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D.C. Food Scene

David Nicolas "Il Mosaico," a crudo of ahi tuna and Hawaiian nairagi, at Maestro at the Ritz-Carlton Tysons Corner, outside the city

Photo: David Nicolas

The meal began in a rush of tiny tastes. A chocolate truffle oozed foie gras. New-wave bar snacks—pork rinds in maple syrup, sweet lotus chips in star-anise dust—gave way, in a spray-bottle spritz of mojito, to an endless procession of astonishing bites. What were those specks on pineapple slices that crackled at the back of the mouth?Pop Rocks?Riceless sushi rolls were filled with blue cheese and apple. Cantaloupe juice, treated before us in a chemical bath, became semisolid miniature fruit bombs. Zucchini seeds had the texture of caviar. There were flavored airs, savory jellies, warm foams, hot and cold in the same little cup. "Guacamole" was avocado-enshrouded tomato sorbet. Lobster came next, a plump hunk pierced on a liquid-filled pod ("bite down and squeeze," the menu specified), followed three courses later by "Philly cheesesteak"—a slim two-inch-long hoagie with white-truffle slices and rare Kobe beef.

After three hours and some 35 courses the final creations arrived: saffron-scented gummies, cocoa-dusted corn nuts, and a mentholated cough drop transformed into a wafer-thin after-dinner mint. And the most amazing thing about this dinner?It can be ordered most nights of the week on a once-sketchy block in downtown Washington, D.C.

Spanish chef José Andrés, Washington's answer to Willy Wonka, has built an empire on the once-underestimated promise of the capital palate. His wildly experimental Minibar, where I consumed this cutting-edge feast—six sushi-bar seats at the heart of Café Atlantico, a high-volume restaurant—is but a couture test run for a much more ambitious stand-alone place to open in the near future. And Andrés, of course, is only one chef.

All of a sudden, it seems, our nation's old-boys' meat-and-potatoes club has become one of the most exciting restaurant cities on the Eastern Seaboard. Actually, Washington today is reaping the benefits of a gastronomic coming-of-age that began in the early years of the Clinton White House, when a new generation of chefs began to imbue fine dining with the city's own local character (I cooked at the time as an apprentice chef at then newcomer Citronelle). You'll still find cigar-munching political lifers working back-room deals in dining rooms as entrenched as Ted Kennedy's seat in the Senate, but Washington restaurants, like the politics of this town, are not what they once were.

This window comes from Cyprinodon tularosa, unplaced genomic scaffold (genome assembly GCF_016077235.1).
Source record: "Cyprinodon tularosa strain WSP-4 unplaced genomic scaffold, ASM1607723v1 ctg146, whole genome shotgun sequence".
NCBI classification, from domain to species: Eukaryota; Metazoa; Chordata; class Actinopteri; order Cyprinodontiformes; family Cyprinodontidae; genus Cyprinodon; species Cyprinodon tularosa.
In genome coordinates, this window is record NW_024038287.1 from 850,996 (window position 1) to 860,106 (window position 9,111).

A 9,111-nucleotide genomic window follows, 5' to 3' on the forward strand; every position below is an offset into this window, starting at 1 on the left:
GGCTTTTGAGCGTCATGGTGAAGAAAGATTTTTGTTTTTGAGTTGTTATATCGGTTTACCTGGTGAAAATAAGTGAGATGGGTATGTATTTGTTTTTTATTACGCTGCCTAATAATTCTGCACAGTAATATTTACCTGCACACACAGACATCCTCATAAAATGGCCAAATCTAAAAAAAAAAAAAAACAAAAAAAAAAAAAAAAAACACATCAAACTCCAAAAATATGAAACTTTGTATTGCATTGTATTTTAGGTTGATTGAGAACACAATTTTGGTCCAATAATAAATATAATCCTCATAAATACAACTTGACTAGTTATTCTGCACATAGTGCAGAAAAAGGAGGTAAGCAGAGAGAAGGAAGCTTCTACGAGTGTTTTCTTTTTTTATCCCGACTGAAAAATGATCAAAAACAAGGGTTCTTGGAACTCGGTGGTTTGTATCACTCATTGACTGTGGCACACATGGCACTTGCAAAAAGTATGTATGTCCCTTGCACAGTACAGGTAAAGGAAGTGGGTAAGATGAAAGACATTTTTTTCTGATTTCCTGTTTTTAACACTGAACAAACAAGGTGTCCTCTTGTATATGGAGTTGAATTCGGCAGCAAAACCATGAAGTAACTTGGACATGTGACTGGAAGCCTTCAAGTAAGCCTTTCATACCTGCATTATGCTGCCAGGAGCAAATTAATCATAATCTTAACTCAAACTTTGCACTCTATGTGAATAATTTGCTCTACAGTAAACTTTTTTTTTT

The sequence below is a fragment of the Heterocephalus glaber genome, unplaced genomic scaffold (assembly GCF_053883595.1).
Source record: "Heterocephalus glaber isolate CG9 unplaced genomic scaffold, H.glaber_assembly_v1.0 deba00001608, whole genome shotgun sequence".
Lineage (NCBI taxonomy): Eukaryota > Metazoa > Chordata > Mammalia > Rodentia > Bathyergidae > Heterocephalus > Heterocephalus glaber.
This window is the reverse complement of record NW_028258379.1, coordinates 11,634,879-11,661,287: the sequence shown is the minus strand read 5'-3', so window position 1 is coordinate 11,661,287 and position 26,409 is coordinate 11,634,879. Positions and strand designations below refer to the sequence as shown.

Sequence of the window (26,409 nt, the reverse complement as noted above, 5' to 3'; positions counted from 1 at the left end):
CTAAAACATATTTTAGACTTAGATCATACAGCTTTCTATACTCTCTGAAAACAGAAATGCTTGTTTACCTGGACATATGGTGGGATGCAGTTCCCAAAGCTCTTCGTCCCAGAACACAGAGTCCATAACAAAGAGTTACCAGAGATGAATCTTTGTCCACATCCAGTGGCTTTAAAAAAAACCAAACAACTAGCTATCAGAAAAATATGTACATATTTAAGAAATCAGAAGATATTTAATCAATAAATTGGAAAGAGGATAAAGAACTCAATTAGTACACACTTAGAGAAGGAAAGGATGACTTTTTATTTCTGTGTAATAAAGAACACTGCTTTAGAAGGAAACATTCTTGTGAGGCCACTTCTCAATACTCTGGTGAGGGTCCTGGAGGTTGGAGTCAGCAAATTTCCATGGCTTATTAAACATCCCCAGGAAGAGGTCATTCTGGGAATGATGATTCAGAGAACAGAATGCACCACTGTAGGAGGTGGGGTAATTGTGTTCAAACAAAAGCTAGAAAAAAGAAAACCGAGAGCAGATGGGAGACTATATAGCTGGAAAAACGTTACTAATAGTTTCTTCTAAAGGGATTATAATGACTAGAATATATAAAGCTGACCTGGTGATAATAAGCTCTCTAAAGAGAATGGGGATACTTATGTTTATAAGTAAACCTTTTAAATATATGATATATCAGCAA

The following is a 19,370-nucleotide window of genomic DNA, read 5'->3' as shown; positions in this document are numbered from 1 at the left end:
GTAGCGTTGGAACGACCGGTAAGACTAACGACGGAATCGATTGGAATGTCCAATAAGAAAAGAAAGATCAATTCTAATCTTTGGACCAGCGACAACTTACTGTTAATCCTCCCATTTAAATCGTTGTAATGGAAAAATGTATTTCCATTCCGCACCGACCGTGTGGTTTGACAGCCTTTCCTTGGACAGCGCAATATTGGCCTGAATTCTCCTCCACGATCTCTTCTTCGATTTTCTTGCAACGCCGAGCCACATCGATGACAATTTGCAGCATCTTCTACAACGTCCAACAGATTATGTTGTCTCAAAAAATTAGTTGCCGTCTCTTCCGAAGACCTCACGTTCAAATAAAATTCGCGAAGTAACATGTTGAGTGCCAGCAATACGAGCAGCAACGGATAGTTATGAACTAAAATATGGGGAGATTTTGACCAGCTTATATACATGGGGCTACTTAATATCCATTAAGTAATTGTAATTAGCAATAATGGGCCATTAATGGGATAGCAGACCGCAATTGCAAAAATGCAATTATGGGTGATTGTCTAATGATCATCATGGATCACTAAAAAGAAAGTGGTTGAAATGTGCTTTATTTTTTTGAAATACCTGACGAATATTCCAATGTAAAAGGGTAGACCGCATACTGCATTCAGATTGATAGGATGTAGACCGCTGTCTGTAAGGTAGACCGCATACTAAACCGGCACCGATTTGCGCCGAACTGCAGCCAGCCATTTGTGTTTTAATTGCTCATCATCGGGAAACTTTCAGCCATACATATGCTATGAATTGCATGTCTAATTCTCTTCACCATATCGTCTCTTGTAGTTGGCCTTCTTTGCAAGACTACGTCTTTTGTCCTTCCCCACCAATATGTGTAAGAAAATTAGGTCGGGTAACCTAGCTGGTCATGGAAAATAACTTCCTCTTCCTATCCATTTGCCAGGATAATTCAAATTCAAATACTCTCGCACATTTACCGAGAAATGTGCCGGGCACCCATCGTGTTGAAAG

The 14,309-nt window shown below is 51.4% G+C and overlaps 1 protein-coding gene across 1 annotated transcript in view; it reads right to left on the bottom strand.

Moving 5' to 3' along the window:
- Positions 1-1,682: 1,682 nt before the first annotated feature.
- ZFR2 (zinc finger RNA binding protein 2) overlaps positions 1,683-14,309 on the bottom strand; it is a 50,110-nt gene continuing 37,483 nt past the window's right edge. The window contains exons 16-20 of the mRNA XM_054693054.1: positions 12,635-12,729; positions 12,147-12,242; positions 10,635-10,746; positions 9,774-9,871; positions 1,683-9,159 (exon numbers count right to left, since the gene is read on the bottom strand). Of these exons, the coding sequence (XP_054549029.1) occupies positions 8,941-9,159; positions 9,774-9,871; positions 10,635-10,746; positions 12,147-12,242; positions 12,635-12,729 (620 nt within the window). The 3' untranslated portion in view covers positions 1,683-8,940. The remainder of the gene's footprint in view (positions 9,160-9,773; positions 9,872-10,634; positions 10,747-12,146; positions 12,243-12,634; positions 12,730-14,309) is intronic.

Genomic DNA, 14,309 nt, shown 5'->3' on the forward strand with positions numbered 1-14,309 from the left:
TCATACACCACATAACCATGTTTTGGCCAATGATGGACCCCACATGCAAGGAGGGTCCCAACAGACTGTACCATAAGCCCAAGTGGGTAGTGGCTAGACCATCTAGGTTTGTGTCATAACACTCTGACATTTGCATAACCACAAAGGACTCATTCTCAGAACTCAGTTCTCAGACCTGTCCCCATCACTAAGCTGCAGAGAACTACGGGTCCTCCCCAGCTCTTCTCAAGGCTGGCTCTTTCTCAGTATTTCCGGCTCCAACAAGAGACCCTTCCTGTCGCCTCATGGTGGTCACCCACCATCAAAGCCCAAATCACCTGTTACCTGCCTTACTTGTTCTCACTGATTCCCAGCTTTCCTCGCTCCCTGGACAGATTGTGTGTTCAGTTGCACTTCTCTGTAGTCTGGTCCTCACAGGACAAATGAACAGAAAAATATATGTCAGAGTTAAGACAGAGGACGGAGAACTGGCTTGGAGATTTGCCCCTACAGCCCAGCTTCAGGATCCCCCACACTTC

THE LOCALS

If there can be said to have been a food revolution in Washington in the last decade, Jeffrey Buben and Robert Kinkead are the two local chefs who began it all. At Buben's Vidalia and Kinkead's namesake restaurant, their hugely popular long-running flagships, the chefs forged for the first time what could truly be called "D.C. cuisine." With the exception of Senate bean soup, the city has few classic specialties to call its own. Buben and Kinkead, starting in the early nineties, looked just beyond the Beltway for ingredients (Maryland seafood, Virginia ham) and inspiration, cobbling together their own sophisticated regional repertoire. They paved the way for a new generation to begin tinkering with local flavors.

Taking up the mantle were chefs like Todd Gray at Equinox (818 Connecticut Ave. NW; 202/ 331-8118; www.equinoxrestaurant.com; dinner for two $120), a modestly appointed restaurant one block from the White House. Gray had worked under Roberto Donna, for many years the city's top Italian toque, but embraced more eclectic regional flavors when he set out on his own. The restaurant underwhelms at first glance—the dining room, packed midday with blue-blazered bureaucrats, has all the appeal of a dentist's waiting room (plastic ivy on plastic vines?). But Gray's robust, flavorful food rises above its dated surroundings. Dishes like pan-roasted Chesapeake oysters in a buttery caper-and-pineapple meunière or mustard-sauced bay scallops with grilled frisée are the sort that beg to be sopped up with crusty bread.

Elsewhere, the Buben-Kinkead influence extends to more than just food, inspiring the mixing of homeyness and high-level cuisine. At Palena (3529 Connecticut Ave. NW; 202/537-9250; www.palenarestaurant.com; dinner for two $130), a five-year-old spot north of the National Zoo, the very low-key vibe masks some of the city's most heartwarming food. Palena is actually two restaurants in one: in the boisterous front room, house-made hot dogs and a much-lauded burger are the principal draw, while at the hushed tables in back, far more refined globe-trotting creations get the reverence they merit. The duo in the kitchen met while cooking at the Reagan White House, which might explain their versatility. There are detours through Italy (house-cured salumi, pillowy wild boar–dressed gnocchi) and side trips to France (foie gras–squab boudin blanc). One main course featuring pork three ways deliciously combines tastes of Germany (smoked loin), Argentina (chimichurri sauce), and Italy (cotechino sausage) on the same plate.

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